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Lockdowns should be ‘last resort,’ says Chua

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The government allowed malls to resume promotional events, such as sales, in areas under a general community quarantine (GCQ). Metro Manila is under GCQ until Nov. 30. — PHILIPPINE STAR/EDD GUMBAN

THE government’s move to ease lockdown restrictions and further reopen the economy will likely boost growth this quarter, Acting Socioeconomic Planning Secretary Karl Kendrick T. Chua said.

In a speech before the 58th Philippine Economic Society Annual Meeting and Conference on Monday, Mr. Chua said strict lockdowns should be the “last resort” in the fight against the coronavirus disease 2019 (COVID-19).

To help the economy recover, he said the economic team had recommended to the Inter-Agency Task Force for the Management of Emerging Infectious Diseases shift its policy “from total risk avoidance to risk management.”

“We proposed, and this was accepted, to consider escalation of quarantine level only as a last resort. So if COVID-19 cases are rising, we will still maintain the current quarantine level and implement stricter protocols, or more localized quarantine instead of putting an entire region or province in quarantine,” Mr. Chua said.

Nearly all economic activity was halted during the strictest form of lockdown from mid-March to May, pushing the Philippines into its first recession in nearly 30 years. Official data released on Monday showed the economy shrank faster than expected in the second quarter to -16.9% from the previous estimate of -16.5%.

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Mr. Chua said the economic team’s recommendations included increasing the capacity of mass transportation, allowing businesses to run at 100% capacity, boosting health systems, shortening curfew hours, and adopting localized quarantines if COVID-19 cases spike.

“Hopefully with the changes that you are seeing in the last quarter, these (looser restrictions) will have a better impact on our fourth-quarter GDP (gross domestic product) growth,” Mr. Chua said.

Former Socioeconomic Planning Secretary Ernesto M. Pernia, who stepped down from his post in April, said the government should spend more to pump-prime the economy.

“On fiscal stimulus, it should be a ‘demand stimulus’ because what’s needed is to get the spending going again and also to get this micro, small and medium enterprises functioning, just to keep them alive,” he said.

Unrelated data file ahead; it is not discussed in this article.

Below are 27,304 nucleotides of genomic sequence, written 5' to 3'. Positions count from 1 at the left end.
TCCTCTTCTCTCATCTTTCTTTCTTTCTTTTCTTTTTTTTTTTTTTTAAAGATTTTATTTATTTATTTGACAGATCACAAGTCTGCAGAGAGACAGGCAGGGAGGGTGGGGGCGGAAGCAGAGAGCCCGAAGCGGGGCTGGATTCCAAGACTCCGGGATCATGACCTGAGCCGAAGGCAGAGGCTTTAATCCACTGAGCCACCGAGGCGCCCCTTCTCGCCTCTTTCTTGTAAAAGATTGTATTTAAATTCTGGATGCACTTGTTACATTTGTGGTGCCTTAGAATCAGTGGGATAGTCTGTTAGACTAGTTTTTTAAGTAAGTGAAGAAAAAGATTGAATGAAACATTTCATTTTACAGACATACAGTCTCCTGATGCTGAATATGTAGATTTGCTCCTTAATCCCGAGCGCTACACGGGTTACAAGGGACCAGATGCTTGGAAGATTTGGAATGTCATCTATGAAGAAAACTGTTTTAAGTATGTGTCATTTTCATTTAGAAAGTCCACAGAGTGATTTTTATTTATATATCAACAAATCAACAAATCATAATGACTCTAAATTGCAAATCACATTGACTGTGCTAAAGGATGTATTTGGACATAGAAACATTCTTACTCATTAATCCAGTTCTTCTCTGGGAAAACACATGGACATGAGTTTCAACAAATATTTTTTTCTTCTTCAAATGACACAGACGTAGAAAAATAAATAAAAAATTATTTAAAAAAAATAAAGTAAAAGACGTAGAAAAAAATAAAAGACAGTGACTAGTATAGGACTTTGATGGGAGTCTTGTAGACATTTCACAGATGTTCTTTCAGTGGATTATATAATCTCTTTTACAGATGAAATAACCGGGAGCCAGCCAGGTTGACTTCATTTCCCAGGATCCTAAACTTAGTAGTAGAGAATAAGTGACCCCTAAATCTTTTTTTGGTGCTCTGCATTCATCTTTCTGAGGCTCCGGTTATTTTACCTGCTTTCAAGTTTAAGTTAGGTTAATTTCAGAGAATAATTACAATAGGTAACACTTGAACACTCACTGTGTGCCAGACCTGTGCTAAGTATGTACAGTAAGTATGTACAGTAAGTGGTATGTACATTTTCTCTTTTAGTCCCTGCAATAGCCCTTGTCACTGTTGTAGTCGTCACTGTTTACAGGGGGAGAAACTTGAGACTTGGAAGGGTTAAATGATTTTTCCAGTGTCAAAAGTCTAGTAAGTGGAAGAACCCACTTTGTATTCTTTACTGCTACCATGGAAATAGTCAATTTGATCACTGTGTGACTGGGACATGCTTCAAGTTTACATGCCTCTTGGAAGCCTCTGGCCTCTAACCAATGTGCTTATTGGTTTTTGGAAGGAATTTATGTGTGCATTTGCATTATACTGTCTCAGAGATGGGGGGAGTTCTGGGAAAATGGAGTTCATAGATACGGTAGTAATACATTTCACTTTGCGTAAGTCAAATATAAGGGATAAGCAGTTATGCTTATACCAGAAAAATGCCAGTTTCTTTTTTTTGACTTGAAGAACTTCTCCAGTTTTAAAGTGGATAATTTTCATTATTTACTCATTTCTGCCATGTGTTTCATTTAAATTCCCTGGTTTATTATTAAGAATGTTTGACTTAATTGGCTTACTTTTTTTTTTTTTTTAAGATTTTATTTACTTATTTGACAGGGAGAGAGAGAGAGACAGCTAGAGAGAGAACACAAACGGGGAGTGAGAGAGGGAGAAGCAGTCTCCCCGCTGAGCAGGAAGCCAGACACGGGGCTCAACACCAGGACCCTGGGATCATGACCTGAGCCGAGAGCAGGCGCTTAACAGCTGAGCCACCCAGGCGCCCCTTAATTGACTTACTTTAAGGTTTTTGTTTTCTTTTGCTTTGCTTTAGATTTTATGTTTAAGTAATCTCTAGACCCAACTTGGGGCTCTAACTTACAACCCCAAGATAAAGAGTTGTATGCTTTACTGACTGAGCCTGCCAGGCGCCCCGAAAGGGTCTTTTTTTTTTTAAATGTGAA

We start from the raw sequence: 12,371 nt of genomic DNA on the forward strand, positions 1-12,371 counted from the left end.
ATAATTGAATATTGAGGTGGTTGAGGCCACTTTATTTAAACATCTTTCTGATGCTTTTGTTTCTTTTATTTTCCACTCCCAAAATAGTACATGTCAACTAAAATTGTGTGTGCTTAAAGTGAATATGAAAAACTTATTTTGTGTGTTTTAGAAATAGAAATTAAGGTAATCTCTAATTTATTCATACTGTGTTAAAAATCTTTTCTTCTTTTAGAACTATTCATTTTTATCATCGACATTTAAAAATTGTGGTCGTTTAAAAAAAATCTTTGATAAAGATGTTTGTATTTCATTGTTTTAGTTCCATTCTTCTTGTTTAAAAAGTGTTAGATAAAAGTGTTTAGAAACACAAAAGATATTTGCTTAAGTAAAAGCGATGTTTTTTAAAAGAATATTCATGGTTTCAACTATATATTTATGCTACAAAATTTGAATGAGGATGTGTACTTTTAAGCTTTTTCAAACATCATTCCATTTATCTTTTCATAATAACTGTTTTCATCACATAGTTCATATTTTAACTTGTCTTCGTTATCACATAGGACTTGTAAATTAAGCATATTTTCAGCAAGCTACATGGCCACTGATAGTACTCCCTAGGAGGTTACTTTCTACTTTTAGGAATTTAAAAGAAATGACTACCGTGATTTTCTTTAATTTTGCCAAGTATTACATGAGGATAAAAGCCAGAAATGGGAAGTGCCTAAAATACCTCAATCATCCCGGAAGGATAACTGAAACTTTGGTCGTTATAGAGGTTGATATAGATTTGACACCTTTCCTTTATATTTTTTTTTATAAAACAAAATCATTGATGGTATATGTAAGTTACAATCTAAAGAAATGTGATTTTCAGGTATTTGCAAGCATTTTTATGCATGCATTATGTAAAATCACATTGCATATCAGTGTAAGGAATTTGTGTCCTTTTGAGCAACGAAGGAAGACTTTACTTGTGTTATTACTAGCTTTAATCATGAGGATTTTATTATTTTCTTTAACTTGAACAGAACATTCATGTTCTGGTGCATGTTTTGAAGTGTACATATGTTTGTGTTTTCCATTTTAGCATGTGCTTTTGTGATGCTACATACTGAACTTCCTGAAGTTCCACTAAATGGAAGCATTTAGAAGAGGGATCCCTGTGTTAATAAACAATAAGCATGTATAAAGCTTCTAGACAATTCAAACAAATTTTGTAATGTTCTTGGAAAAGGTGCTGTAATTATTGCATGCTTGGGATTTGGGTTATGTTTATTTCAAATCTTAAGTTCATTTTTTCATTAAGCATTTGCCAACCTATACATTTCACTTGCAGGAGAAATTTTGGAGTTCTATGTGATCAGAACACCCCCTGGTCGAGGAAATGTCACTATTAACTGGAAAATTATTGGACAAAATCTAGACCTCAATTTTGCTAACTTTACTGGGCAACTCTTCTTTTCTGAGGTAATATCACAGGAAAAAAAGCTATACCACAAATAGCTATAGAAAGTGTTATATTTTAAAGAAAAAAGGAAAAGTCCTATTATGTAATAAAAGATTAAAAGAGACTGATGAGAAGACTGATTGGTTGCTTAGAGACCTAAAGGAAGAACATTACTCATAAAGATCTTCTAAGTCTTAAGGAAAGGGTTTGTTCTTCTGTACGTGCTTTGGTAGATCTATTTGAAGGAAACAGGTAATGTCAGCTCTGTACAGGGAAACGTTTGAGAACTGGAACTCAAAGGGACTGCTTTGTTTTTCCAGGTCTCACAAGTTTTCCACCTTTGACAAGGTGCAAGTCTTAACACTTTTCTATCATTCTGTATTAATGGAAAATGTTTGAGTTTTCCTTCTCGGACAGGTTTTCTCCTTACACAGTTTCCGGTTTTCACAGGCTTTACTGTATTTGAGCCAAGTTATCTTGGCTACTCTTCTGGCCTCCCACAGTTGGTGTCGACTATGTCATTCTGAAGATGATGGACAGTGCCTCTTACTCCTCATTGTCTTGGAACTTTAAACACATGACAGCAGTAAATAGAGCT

Mr. Pernia also said this is not the right time to implement a reduction in corporate income tax to 25% from 30% as companies may not use the tax savings to spend now but instead put them into “precautionary reserves.”

Nndiame Diop, World Bank’s country director to the Philippines, said they expect the economy to contract by 6.9% this year, which translates to P2.6 trillion worth of foregone revenue because of the pandemic.

“The coronavirus crisis has negatively impacted the lowest earning families and the small businesses. Those who make more were better able to cushion the blow and had more resources to restart as the economy opened back up,” he said.

For the country to return to its growth path, Mr. Diop said the government should focus on controlling the virus, maintaining coordinated macroeconomic policies, boosting infrastructure spending and eventually proceed with structural reforms.

Curbing the spread of the virus remains key in economic recovery as this boosts consumer and business confidence, he said. State spending on infrastructure projects would create much-needed jobs and stimulate economic activity, and address infrastructure gaps. 

Meanwhile, the government and Bangko Sentral ng Pilipinas (BSP) should also coordinate in deploying the needed fiscal boost.

“Fiscal agility should be maintained to continue protecting the poor and vulnerable because the recovery in incomes and jobs is likely to be gradual even if GDP rebounds. Support to poor households is particularly critical to avoid disinvestment in human capital,” Mr. Diop said.

“No country can afford a simultaneous unwinding of both fiscal and monetary support, thus coordination of fiscal and monetary policies will remain critical in the next few years,” he added. — Beatrice M. Laforga

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